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Lecture by Artist Tricia Cookson Thursday, April 28, 6pm

Savannah Style: Fashion Show Saturday, April 30, 7pm

Featuring Brooke Atwood, Merline Labissiere, Tatiana Smith, and Meredith Anne Sutton Members $30 / non-members $40 / VIP $85 by advanced ticketing only. Tickets are limited. Register in advance at

Friday, May 6, 5–9pm

Lecture by Artist Jonathan Schipper Tuesday, May 17, 6pm

APRIL 27 - MAY 3, 2016

Mega Art March


news & Opinion city notebook

Claire Beverly: Fighting your traffic blues with comedy By Orlando Montoya


APRIL 27 - MAY 3, 2016

FEW THINGS define Los Angeles as much as traffic. Beastly and unrelenting, it’s light years away from the few minutes I-16 will stall you. Just don’t tell that to Savannah suburbanites sitting in that mess each morning. Radio news producer Claire Beverly knows where commuter tempers fray in both cities. “It’s been days since I’ve mentioned that 204 east is jammed from Ogeechee over to King George because those people just know it’s going to happen,” she says. Ditto for 21 between Old Augusta and Jimmy DeLoach. The morning traffic reporter rattles off your bad excuses for being late like the rhymes of a well-known poem. Before moving here seven years ago


and landing her current job, she did the same poetry for Southern California’s allday, all-night, 365-day a year traffic news operation. “Traffic in Los Angeles is a big, organic being,” she says. “It was a great challenge.” She learned all the highway exits from San Francisco to San Diego. She learned how to anticipate the radiating traffic nightmare that a single wreck in a busy location can cause. And she learned how to squeeze 10 traffic problems into 30 seconds! “I learned not only how to read and understand the traffic but how to present it in a way that people understand it,” she says. “We have to talk really fast.” In addition to traffic, she also delivers news for two different markets, Chatham and Beaufort Counties, on six radio stations owned by Alpha Media. You might call that a recipe for depression, especially when it begins with an alarm at four o’clock. But then she has another radio role – referee between Tim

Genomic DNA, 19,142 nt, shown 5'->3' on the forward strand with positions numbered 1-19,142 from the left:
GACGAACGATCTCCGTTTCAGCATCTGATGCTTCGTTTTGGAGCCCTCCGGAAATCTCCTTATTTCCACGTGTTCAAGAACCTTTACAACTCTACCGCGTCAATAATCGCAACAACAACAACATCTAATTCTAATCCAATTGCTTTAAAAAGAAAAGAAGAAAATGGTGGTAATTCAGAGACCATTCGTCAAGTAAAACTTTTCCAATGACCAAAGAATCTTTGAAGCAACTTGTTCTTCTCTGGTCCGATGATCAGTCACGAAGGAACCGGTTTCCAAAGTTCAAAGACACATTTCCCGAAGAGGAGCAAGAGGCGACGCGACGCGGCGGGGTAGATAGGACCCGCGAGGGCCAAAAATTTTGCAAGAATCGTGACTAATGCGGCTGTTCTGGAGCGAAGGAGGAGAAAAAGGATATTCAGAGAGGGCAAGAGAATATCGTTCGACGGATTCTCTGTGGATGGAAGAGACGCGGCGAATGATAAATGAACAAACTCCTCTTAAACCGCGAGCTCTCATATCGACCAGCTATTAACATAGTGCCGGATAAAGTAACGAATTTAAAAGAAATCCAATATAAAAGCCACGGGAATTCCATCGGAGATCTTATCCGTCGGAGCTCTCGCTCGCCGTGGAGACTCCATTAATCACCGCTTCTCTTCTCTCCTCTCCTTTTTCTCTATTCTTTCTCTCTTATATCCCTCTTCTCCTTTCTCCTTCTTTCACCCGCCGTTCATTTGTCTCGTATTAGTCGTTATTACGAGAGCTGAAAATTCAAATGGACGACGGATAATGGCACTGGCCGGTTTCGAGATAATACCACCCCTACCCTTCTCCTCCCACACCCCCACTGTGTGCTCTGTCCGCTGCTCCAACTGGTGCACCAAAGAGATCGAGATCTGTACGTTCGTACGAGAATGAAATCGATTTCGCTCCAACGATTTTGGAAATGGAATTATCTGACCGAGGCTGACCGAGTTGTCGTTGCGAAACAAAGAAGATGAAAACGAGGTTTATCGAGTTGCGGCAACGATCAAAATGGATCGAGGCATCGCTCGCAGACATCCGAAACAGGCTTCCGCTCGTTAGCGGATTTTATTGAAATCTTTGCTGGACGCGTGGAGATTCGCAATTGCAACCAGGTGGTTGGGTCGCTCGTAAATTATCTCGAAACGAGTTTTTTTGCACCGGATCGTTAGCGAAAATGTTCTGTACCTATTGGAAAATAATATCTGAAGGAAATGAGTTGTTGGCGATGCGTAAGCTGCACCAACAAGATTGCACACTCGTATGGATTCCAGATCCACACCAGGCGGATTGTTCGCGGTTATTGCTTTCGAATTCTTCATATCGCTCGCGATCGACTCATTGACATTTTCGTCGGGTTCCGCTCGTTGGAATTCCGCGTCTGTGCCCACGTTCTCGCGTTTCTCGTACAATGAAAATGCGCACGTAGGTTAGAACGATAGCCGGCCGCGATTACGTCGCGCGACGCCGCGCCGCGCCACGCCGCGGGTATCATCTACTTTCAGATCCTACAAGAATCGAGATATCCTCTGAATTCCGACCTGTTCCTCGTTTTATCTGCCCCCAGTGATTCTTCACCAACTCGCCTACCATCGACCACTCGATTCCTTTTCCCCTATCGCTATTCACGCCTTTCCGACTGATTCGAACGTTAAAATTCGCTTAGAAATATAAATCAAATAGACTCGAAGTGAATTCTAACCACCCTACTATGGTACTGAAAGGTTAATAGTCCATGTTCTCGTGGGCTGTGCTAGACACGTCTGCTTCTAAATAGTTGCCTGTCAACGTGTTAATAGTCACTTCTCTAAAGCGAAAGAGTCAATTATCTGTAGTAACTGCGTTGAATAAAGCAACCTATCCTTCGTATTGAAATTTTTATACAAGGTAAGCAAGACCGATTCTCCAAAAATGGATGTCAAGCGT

and Red. “The two of them have a wonderfully antagonistic brother and sister relationship,” she says of the jocks that claw at each other like cats on Bob 106.9’s morning show. “They are constantly bickering with each one another, on and off the air, in a completely loving and familial fashion,” she says. “I come in and take one side or another.” Beverly’s official role on the show is news and traffic. She works the headlines in her closet-sized studio and runs across the hall to Tim and Red about every 15 minutes. Comedy ensues. Amid the laughter, we discover that Claire likes cat videos and Taco Bell and that Mr. Fix It Tim handled Claire’s skivvies in a cabinet repair job gone awry. “When I walk into that room, I have no idea what they’ve been talking about and what they’re going to throw at me,” she says of the unscripted, live program. That makes her unofficial role